It’s challenging to live with a rare disease. When faced with uncertainty about symptoms, support and treatment options, it’s critical to seek out information and resources that can help you take control of your health.
People living with scleroderma, or systemic sclerosis (SSc), understand this well. This condition is a type of connective tissue disease (CTD) that can impact a person’s skin, internal organs, bones and other connective tissues.
While SSc poses challenges of its own, many patients aren’t aware of the connection between SSc and pulmonary arterial hypertension (PAH) — a rare, progressive disease that causes narrowing of the arteries from the right side of the heart to the lungs, leading to elevated pressure in the lungs. SSc can cause inflammation, which may then increase your chances of developing PAH.
Am I at Increased Risk?
While PAH can occur in people with many different CTDs, it’s most common in people with SSc. In fact, up to 19% of people with SSc will develop PAH. Several factors have been associated with increased risk of PAH-SSc, including age and sex — females and people over the age of 50 may be most at risk of developing PAH associated with CTDs such as SSc. Although PAH can affect people of all races, African Americans may be more likely to develop PAH-SSc.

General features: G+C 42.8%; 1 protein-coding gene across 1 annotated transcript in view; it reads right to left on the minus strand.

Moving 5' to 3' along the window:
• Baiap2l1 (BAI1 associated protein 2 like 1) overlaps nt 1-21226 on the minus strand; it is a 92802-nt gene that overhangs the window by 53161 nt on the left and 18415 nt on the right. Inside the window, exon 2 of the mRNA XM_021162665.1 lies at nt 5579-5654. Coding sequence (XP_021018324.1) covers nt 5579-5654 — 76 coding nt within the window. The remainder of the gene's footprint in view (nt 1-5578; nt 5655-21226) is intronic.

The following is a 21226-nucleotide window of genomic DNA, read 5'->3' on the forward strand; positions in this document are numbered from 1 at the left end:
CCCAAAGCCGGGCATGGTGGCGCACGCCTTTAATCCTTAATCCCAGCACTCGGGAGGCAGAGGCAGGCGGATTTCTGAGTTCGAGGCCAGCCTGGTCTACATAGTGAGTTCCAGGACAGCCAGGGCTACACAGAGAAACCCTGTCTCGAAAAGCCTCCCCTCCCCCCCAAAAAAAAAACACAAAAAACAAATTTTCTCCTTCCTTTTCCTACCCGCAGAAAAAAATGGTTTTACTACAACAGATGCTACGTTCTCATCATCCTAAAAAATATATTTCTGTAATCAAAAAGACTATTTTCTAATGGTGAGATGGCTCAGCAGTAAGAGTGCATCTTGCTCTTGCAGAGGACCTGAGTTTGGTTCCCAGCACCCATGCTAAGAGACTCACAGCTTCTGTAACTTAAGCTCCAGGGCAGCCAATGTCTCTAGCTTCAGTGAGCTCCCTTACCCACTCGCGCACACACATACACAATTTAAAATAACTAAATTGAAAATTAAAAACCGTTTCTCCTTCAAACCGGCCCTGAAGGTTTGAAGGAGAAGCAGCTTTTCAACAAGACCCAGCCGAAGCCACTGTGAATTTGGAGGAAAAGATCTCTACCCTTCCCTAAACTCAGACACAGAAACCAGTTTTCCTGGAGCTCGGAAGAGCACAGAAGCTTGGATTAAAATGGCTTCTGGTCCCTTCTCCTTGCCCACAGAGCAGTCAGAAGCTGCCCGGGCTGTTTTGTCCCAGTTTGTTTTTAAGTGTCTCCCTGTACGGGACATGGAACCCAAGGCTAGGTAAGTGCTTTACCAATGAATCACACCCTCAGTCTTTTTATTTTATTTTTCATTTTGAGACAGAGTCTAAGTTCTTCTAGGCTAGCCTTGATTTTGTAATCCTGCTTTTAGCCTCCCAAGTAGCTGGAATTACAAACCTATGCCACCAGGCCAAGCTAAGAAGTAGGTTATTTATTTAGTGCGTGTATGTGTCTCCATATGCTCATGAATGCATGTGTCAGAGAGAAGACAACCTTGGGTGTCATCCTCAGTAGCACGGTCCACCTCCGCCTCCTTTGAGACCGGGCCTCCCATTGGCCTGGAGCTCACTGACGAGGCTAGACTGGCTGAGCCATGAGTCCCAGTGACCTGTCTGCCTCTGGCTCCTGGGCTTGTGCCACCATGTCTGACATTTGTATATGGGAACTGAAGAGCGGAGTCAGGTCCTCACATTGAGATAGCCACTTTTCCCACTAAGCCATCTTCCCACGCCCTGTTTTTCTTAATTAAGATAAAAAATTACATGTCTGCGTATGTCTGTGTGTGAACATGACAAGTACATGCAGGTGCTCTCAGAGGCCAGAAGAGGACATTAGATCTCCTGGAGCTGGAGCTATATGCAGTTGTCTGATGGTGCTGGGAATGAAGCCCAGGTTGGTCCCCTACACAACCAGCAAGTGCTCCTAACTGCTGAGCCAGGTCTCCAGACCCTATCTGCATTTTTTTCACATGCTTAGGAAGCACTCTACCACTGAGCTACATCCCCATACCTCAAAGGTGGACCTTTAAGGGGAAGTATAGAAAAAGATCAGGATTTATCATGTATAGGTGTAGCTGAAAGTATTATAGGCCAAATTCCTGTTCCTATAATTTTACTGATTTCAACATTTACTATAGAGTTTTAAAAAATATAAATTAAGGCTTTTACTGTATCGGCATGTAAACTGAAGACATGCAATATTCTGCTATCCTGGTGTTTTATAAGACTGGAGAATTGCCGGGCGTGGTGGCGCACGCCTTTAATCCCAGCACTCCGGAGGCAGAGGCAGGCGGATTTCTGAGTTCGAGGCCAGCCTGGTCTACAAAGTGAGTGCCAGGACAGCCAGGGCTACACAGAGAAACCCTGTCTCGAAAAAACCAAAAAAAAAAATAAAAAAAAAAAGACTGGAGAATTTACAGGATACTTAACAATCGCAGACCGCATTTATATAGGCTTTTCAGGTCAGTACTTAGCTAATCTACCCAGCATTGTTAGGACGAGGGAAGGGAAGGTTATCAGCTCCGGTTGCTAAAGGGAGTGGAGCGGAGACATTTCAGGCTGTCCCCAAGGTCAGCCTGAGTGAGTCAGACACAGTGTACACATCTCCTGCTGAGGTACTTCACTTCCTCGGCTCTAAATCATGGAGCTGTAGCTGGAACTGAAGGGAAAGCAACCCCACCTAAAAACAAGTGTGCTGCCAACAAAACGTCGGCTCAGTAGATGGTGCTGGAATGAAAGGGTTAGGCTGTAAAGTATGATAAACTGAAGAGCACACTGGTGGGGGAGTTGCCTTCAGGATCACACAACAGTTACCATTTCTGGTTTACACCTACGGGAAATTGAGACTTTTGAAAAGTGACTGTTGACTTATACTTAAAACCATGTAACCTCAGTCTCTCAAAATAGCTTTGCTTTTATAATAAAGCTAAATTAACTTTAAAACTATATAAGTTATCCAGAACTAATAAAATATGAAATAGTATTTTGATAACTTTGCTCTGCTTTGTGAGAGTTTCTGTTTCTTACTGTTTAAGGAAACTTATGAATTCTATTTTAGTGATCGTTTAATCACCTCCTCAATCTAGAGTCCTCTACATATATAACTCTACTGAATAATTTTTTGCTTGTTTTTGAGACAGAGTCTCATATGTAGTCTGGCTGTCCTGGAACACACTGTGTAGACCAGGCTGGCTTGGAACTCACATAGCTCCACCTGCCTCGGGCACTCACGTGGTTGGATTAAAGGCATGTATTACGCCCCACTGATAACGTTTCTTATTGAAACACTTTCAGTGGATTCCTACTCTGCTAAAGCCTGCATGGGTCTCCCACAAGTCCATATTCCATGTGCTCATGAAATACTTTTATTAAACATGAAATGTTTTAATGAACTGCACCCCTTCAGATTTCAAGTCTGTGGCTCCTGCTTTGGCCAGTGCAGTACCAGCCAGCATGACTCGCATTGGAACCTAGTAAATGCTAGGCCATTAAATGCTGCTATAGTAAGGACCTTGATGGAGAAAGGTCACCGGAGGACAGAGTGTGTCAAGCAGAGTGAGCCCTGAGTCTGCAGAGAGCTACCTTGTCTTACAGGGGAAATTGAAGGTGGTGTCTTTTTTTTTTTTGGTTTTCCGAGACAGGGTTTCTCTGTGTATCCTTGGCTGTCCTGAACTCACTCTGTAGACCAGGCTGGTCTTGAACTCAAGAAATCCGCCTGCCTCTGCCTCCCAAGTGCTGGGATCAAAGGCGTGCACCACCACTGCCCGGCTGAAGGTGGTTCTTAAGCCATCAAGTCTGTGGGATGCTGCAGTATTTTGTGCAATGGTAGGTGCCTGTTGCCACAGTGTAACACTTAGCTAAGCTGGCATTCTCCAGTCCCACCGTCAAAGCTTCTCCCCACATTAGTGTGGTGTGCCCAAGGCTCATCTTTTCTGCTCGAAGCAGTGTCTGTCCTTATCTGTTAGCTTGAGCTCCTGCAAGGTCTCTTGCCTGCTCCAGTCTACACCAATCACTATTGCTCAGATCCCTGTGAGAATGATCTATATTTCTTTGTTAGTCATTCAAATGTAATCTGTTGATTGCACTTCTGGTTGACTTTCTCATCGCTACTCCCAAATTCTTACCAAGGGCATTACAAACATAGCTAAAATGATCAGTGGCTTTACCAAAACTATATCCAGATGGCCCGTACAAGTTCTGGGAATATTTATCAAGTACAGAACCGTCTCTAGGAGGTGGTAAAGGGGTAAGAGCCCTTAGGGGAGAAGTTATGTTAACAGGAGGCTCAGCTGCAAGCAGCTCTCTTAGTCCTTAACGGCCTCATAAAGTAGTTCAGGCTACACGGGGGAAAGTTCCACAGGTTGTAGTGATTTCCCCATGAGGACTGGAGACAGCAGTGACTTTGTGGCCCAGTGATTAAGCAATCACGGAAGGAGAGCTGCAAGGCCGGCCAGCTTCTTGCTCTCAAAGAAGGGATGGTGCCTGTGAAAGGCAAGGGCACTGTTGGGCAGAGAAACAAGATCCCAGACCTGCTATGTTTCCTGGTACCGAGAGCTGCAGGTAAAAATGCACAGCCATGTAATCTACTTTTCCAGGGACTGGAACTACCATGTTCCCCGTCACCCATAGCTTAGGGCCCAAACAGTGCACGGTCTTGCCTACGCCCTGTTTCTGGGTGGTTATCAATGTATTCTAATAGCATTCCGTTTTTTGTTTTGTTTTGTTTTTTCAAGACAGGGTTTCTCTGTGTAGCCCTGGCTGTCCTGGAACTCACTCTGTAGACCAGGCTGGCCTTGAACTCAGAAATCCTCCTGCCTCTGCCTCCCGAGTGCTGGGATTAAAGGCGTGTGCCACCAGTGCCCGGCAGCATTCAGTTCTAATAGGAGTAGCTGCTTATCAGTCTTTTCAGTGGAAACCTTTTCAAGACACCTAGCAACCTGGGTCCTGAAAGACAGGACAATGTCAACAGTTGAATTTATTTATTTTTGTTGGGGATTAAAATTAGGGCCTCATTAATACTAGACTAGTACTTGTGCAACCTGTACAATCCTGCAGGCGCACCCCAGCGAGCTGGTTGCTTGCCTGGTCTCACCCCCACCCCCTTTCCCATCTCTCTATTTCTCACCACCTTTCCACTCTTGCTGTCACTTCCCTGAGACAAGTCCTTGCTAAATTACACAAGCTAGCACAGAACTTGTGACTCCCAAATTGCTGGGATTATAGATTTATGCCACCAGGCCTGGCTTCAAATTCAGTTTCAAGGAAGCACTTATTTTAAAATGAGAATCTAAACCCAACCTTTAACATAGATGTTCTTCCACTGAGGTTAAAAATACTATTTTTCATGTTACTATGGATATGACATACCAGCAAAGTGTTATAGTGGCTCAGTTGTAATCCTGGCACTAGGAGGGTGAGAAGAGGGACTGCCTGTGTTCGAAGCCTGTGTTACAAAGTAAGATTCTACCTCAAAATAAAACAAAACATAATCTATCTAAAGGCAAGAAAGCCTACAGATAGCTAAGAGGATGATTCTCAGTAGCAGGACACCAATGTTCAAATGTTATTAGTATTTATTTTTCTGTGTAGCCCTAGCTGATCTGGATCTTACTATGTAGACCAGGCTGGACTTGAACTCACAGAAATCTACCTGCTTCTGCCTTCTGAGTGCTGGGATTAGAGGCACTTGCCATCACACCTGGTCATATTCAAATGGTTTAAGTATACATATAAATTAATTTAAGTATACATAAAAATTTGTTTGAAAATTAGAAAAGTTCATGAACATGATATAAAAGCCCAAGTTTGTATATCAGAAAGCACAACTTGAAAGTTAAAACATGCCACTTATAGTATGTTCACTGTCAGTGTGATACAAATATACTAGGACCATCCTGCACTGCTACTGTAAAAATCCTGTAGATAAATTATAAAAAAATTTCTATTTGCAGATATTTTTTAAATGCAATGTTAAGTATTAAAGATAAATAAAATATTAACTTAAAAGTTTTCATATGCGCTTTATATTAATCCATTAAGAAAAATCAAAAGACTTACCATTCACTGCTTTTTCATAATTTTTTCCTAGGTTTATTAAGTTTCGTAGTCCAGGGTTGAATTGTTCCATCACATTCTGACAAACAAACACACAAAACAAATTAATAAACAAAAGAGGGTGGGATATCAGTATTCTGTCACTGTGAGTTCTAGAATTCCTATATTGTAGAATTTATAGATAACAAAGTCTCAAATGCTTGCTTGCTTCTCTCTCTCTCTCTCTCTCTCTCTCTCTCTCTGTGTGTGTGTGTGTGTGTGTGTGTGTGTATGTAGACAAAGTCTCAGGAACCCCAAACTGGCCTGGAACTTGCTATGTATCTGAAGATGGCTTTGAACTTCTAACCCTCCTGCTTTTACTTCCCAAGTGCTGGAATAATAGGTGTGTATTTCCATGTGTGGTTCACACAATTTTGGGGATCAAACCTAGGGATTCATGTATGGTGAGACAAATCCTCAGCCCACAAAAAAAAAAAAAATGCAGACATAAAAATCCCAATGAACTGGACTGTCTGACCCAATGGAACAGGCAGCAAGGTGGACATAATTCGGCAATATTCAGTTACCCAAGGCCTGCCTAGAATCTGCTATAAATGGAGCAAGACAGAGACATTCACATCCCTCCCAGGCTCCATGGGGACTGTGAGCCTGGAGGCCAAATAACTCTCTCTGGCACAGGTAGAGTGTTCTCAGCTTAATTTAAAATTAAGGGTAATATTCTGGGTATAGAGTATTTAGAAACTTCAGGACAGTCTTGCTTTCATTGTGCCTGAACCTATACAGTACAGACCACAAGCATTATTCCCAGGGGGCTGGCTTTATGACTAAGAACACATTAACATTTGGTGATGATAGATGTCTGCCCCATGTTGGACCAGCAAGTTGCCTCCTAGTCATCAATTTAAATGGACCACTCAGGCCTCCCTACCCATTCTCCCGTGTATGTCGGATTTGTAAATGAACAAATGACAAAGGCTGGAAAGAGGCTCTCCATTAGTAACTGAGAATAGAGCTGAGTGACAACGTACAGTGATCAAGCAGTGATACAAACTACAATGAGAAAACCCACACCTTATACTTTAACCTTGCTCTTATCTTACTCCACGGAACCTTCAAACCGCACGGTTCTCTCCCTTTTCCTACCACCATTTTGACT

What Symptoms Should I Look For?
Noticeable signs of PAH-SSc — which may start out mild and get worse over time — include light-headedness, shortness of breath, chest pain, fainting, fatigue and swelling of the abdomen, ankles or legs (also called edema).
Because PAH-SSc can begin before you notice it, annual screening is an important tool that can help your doctor detect possible signs of disease. The earlier you’re diagnosed with PAH-SSc, the sooner your doctor can help determine the right treatment plan.
What Else Can I Do?
The best way to take control of your health is by talking to your doctor about your risk of developing PAH-SSc. You can also visit www.UnmaskPAH.com for more information about who is at risk for PAH, the importance of routine screening, and a downloadable discussion guide with questions to consider asking your doctor.
Being in the driver’s seat of your health means listening to your body, being aware of your symptoms and how you’re feeling, and communicating openly and often with your care team about screening and treatment options. Understanding your potential risk of PAH-SSc — and what you can do about it — is part of that journey.
Sponsored by the Janssen Pharmaceutical Companies of Johnson & Johnson.